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United States Department of Agriculture

Agricultural Research Service

Research Project: PROTECTION OF SUBTROPICAL AND TROPICAL AGRICULTURE COMMODITIES AND ORNAMENTALS FROM EXOTIC INSECTS

Location: Subtropical Horticulture Research

Title: Medfly Responses to Natural Essential Oils: Electroantennography and Long-Range Attraction

Authors
item Niogret, Jerome
item Epsky, Nancy
item Gill, Micah
item Espinoza, H -
item Kendra, Paul
item Heath, Robert -

Submitted to: Tephritid Workers of Europe Africa and the Middle East (TEAM)
Publication Type: Abstract Only
Publication Acceptance Date: June 12, 2012
Publication Date: July 5, 2012
Citation: Niogret, J., Epsky, N.D., Gill, M.A., Espinoza, H.R., Kendra, P.E., Heath, R.R. 2012. Medfly Responses to Natural Essential Oils: Electroantennography and Long-Range Attraction. Tephritid Workers of Europe Africa and the Middle East (TEAM).

Interpretive Summary: Secondary metabolites emitted from plants and natural essential oils are suspected to attract males of the Mediterranean fruit fly to their calling sites. We investigated the differential attractiveness of six essential oils that have either been shown to have aromatherapy effects and/or that differed in their volatile emission of a-copaene – a suspected attractive chemical. Attraction to essential oils was tested for (1) sterile males in field cage bioassays conducted in Florida and (2) wild flies in field tests conducted in Honduras. Substrates were tested as baits in Jackson traps (both sites) and sticky traps (field cage tests). Antennal response was measured with electroantennography using sterile males. Results were used to evaluate the role of a-copaene in attraction of males to these substrates.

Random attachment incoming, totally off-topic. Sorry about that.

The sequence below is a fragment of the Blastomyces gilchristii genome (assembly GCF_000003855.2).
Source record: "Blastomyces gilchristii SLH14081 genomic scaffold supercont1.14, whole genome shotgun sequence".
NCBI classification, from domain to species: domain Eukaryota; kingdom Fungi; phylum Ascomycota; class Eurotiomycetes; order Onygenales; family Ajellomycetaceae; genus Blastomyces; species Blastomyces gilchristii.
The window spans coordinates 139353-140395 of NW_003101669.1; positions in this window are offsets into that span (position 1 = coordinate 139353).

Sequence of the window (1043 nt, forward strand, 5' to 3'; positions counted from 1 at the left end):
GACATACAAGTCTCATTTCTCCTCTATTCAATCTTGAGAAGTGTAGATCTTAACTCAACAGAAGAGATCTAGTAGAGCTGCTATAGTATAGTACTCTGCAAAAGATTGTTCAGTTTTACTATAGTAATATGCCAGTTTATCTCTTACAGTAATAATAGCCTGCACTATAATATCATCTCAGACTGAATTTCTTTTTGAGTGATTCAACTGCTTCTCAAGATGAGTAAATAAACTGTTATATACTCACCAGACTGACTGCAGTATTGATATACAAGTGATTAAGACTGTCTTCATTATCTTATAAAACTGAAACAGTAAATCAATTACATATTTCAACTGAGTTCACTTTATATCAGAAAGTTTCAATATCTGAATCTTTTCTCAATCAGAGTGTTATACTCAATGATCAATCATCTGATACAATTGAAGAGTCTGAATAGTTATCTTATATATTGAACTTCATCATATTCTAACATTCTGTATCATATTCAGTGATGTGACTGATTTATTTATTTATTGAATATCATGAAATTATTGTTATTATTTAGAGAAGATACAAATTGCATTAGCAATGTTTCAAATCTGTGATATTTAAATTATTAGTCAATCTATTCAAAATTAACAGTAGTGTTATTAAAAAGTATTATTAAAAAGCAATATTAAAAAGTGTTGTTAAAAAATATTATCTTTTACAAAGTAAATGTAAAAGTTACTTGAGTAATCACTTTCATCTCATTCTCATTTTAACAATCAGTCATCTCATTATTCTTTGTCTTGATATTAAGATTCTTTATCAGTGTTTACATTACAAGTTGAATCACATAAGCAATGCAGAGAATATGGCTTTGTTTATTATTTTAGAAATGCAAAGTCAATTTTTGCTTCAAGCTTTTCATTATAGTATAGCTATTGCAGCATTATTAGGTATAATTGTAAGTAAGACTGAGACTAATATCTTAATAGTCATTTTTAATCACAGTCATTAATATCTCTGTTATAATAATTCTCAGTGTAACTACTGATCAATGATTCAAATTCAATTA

Technical Abstract: Secondary metabolites emitted from plants and natural essential oils are suspected to attract males of the Mediterranean fruit fly to their calling sites. We investigated the differential attractiveness of six essential oils that have either been shown to have aromatherapy effects and/or that differed in their volatile emission of a-copaene – a suspected attractive chemical. Attraction to essential oils was tested for (1) sterile males in field cage bioassays conducted in Florida and (2) wild flies in field tests conducted in Honduras. Substrates were tested as baits in Jackson traps (both sites) and sticky traps (field cage tests). Antennal response was measured with electroantennography using sterile males. Results were used to evaluate the role of a-copaene in attraction of males to these substrates.

Last Modified: 4/17/2014
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